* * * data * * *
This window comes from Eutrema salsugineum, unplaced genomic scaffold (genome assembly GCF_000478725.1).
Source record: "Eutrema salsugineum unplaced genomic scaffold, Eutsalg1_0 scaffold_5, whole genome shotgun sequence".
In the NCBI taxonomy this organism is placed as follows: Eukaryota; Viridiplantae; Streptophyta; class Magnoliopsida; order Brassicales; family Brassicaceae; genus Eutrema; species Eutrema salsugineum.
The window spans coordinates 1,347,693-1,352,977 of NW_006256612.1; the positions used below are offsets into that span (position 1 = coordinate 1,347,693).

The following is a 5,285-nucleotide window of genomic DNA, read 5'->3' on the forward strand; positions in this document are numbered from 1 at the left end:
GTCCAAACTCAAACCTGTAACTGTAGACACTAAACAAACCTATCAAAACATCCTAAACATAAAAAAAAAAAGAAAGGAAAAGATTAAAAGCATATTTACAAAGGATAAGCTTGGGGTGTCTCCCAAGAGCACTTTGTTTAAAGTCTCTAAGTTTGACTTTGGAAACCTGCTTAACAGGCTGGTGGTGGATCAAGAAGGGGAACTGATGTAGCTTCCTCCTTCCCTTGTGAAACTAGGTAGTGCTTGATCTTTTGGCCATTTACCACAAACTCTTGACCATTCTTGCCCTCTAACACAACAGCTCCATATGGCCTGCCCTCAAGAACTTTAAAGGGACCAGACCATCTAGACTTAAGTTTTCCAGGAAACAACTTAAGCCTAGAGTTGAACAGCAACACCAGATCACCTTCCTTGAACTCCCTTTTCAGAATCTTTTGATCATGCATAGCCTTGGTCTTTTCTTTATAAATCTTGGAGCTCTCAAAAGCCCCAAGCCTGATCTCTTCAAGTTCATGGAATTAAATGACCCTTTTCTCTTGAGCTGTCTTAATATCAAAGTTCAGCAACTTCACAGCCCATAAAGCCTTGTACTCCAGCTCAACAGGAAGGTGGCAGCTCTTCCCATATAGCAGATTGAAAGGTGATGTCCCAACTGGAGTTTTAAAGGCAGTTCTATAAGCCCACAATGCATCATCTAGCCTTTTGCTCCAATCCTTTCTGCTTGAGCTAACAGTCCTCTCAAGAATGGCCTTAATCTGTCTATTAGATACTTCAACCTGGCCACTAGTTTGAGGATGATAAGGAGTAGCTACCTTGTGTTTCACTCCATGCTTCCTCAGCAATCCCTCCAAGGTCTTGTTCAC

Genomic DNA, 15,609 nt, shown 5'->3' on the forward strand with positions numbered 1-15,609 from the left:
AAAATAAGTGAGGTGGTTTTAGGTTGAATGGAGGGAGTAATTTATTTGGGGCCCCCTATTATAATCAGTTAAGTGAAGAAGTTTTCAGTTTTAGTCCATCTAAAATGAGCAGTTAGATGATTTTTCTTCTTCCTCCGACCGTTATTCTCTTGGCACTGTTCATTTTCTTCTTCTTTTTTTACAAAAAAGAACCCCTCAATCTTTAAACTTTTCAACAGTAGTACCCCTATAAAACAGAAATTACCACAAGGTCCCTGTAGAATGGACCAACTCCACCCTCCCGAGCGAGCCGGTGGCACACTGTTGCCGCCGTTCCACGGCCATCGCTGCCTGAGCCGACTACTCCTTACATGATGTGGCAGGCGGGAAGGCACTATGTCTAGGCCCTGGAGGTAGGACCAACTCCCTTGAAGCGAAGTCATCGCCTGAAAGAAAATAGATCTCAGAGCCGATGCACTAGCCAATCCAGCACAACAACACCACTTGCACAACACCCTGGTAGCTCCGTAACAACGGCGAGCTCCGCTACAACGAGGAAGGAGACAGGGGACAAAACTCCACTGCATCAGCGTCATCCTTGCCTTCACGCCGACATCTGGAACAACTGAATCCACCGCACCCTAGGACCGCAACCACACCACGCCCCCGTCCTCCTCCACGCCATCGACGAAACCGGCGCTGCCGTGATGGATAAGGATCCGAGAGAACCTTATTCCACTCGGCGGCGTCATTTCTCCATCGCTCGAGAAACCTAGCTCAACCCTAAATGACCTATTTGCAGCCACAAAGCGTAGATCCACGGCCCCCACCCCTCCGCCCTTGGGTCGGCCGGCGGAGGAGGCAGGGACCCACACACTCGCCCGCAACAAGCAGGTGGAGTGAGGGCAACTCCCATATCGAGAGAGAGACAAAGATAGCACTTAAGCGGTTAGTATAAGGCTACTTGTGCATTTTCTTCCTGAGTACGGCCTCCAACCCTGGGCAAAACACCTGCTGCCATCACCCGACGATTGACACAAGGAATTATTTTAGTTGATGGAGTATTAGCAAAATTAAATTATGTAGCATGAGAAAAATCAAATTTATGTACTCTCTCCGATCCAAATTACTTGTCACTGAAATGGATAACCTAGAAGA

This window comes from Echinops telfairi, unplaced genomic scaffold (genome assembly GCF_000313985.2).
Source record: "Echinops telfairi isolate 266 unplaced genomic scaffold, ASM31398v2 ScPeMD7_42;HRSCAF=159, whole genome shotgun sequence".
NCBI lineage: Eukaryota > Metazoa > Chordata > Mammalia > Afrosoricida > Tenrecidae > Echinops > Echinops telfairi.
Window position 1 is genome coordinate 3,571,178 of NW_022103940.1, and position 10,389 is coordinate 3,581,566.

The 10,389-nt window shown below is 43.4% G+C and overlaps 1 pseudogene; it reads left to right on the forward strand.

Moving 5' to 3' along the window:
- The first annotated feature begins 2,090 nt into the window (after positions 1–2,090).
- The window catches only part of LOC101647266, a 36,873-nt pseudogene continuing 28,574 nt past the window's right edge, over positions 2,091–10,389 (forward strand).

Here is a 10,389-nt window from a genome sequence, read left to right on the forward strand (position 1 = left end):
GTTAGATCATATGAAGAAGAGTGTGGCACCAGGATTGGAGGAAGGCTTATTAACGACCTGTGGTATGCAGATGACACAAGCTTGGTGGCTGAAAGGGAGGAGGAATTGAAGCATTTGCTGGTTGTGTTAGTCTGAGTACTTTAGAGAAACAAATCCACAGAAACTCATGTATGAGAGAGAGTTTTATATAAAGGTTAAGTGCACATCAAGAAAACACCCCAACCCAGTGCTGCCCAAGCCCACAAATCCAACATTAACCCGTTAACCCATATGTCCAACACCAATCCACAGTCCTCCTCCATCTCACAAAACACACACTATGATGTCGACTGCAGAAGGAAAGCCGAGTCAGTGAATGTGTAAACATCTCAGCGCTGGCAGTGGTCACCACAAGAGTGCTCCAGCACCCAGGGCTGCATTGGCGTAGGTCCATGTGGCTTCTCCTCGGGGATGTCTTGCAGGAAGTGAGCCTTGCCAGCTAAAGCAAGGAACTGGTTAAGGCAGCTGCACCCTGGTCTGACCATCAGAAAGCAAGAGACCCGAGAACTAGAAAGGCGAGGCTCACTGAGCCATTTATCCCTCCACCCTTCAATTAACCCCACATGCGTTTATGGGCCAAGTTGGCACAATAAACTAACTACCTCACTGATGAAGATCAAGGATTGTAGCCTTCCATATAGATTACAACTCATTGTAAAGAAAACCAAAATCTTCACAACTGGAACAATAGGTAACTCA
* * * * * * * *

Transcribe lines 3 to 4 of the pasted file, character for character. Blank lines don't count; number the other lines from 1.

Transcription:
In the NCBI taxonomy this organism is placed as follows: Eukaryota; Viridiplantae; Streptophyta; class Magnoliopsida; order Brassicales; family Brassicaceae; genus Eutrema; species Eutrema salsugineum.
The window spans coordinates 1,347,693-1,352,977 of NW_006256612.1; the positions used below are offsets into that span (position 1 = coordinate 1,347,693).